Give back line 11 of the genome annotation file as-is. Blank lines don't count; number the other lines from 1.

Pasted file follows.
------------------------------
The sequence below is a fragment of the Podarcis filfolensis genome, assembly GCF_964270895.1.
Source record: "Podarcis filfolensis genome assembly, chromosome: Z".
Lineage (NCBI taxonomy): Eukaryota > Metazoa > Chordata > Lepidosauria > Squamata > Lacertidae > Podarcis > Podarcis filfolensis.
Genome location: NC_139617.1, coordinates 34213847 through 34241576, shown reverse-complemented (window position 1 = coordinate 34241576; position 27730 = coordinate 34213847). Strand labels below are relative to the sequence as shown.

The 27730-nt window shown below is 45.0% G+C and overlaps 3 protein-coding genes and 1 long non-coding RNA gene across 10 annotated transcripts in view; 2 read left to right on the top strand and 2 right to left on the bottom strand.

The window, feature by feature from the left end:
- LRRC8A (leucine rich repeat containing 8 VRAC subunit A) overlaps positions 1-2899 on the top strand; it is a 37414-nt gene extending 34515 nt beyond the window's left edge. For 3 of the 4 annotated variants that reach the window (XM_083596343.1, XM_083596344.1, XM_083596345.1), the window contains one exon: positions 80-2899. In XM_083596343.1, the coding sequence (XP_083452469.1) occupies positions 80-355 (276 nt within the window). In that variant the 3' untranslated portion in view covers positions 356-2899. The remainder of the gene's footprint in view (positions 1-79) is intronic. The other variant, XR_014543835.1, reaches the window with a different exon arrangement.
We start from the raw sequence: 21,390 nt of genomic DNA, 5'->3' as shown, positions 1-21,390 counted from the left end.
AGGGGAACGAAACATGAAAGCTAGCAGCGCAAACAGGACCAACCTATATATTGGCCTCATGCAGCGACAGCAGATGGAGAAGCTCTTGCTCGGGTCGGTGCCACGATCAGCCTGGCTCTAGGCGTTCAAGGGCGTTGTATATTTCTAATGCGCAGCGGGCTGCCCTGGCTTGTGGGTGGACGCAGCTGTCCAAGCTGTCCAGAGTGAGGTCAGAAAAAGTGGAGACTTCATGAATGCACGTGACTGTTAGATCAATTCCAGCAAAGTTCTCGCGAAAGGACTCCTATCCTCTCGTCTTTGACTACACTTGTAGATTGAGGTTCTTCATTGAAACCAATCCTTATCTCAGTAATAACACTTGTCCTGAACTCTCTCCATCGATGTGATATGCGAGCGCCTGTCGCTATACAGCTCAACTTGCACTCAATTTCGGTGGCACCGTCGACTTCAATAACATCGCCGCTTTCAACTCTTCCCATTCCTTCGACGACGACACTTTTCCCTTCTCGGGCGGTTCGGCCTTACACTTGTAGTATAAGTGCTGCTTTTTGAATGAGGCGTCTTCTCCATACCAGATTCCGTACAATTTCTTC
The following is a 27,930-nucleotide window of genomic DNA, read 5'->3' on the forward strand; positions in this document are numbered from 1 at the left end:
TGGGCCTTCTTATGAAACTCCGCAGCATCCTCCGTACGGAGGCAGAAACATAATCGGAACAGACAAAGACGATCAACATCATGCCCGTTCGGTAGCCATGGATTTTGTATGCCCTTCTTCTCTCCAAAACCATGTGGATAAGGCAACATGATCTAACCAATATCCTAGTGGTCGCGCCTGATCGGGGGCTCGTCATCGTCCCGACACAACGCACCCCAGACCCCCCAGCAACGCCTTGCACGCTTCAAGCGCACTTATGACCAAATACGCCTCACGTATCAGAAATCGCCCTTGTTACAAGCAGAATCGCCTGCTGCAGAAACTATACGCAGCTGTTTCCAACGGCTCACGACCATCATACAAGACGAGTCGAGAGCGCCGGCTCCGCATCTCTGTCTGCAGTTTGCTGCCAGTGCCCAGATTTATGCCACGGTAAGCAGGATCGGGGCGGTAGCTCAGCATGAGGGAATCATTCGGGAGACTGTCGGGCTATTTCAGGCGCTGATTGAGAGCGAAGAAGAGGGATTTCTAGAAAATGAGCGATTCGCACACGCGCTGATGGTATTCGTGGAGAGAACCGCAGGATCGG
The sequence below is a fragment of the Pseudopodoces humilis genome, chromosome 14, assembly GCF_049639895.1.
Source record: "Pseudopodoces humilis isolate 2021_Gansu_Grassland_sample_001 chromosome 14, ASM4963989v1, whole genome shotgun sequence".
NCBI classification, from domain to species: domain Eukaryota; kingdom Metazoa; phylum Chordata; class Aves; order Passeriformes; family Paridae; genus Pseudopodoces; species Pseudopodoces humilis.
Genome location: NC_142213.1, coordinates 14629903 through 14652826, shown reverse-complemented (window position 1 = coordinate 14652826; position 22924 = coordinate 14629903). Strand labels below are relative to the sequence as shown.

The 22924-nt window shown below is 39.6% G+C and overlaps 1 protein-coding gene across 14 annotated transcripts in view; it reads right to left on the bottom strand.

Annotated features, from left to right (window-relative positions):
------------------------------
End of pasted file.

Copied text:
TGGGCCTTCTTATGAAACTCCGCAGCATCCTCCGTACGGAGGCAGAAACATAATCGGAACAGACAAAGACGATCAACATCATGCCCGTTCGGTAGCCATGGATTTTGTATGCCCTTCTTCTCTCCAAAACCATGTGGATAAGGCAACATGATCTAACCAATATCCTAGTGGTCGCGCCTGATCGGGGGCTCGTCATCGTCCCGACACAACGCACCCCAGACCCCCCAGCAACGCCTTGCACGCTTCAAGCGCACTTATGACCAAATACGCCTCACGTATCAGAAATCGCCCTTGTTACAAGCAGAATCGCCTGCTGCAGAAACTATACGCAGCTGTTTCCAACGGCTCACGACCATCATACAAGACGAGTCGAGAGCGCCGGCTCCGCATCTCTGTCTGCAGTTTGCTGCCAGTGCCCAGATTTATGCCACGGTAAGCAGGATCGGGGCGGTAGCTCAGCATGAGGGAATCATTCGGGAGACTGTCGGGCTATTTCAGGCGCTGATTGAGAGCGAAGAAGAGGGATTTCTAGAAAATGAGCGATTCGCACACGCGCTGATGGTATTCGTGGAGAGAACCGCAGGATCGG